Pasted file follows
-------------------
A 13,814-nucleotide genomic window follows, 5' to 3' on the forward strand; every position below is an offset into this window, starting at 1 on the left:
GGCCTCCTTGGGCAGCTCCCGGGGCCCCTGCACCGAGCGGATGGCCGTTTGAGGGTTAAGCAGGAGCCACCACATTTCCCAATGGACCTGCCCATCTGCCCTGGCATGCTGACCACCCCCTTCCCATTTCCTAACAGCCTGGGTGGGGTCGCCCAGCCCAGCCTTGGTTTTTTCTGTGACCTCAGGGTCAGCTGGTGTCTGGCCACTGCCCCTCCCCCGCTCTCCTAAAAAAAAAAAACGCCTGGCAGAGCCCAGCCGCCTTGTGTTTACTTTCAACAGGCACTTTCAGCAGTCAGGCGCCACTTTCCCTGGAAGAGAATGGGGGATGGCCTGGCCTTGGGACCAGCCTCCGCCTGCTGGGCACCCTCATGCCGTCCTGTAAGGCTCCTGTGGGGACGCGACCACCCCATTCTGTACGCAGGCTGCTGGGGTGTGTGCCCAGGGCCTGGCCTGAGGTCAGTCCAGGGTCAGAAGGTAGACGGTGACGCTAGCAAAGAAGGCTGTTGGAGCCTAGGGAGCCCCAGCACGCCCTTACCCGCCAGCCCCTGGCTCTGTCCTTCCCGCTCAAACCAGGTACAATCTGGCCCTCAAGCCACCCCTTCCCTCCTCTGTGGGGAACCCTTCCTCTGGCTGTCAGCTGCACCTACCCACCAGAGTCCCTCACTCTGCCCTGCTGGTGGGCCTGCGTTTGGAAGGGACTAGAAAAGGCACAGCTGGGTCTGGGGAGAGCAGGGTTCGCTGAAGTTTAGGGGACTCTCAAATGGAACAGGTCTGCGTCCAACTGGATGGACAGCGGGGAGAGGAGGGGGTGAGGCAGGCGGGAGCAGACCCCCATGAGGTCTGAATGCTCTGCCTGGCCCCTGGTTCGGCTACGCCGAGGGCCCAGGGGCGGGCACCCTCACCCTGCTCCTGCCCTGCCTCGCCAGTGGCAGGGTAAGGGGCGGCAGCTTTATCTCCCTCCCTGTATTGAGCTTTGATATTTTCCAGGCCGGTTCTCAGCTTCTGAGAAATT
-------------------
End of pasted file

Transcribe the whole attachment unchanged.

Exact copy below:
A 13,814-nucleotide genomic window follows, 5' to 3' on the forward strand; every position below is an offset into this window, starting at 1 on the left:
GGCCTCCTTGGGCAGCTCCCGGGGCCCCTGCACCGAGCGGATGGCCGTTTGAGGGTTAAGCAGGAGCCACCACATTTCCCAATGGACCTGCCCATCTGCCCTGGCATGCTGACCACCCCCTTCCCATTTCCTAACAGCCTGGGTGGGGTCGCCCAGCCCAGCCTTGGTTTTTTCTGTGACCTCAGGGTCAGCTGGTGTCTGGCCACTGCCCCTCCCCCGCTCTCCTAAAAAAAAAAAACGCCTGGCAGAGCCCAGCCGCCTTGTGTTTACTTTCAACAGGCACTTTCAGCAGTCAGGCGCCACTTTCCCTGGAAGAGAATGGGGGATGGCCTGGCCTTGGGACCAGCCTCCGCCTGCTGGGCACCCTCATGCCGTCCTGTAAGGCTCCTGTGGGGACGCGACCACCCCATTCTGTACGCAGGCTGCTGGGGTGTGTGCCCAGGGCCTGGCCTGAGGTCAGTCCAGGGTCAGAAGGTAGACGGTGACGCTAGCAAAGAAGGCTGTTGGAGCCTAGGGAGCCCCAGCACGCCCTTACCCGCCAGCCCCTGGCTCTGTCCTTCCCGCTCAAACCAGGTACAATCTGGCCCTCAAGCCACCCCTTCCCTCCTCTGTGGGGAACCCTTCCTCTGGCTGTCAGCTGCACCTACCCACCAGAGTCCCTCACTCTGCCCTGCTGGTGGGCCTGCGTTTGGAAGGGACTAGAAAAGGCACAGCTGGGTCTGGGGAGAGCAGGGTTCGCTGAAGTTTAGGGGACTCTCAAATGGAACAGGTCTGCGTCCAACTGGATGGACAGCGGGGAGAGGAGGGGGTGAGGCAGGCGGGAGCAGACCCCCATGAGGTCTGAATGCTCTGCCTGGCCCCTGGTTCGGCTACGCCGAGGGCCCAGGGGCGGGCACCCTCACCCTGCTCCTGCCCTGCCTCGCCAGTGGCAGGGTAAGGGGCGGCAGCTTTATCTCCCTCCCTGTATTGAGCTTTGATATTTTCCAGGCCGGTTCTCAGCTTCTGAGAAATT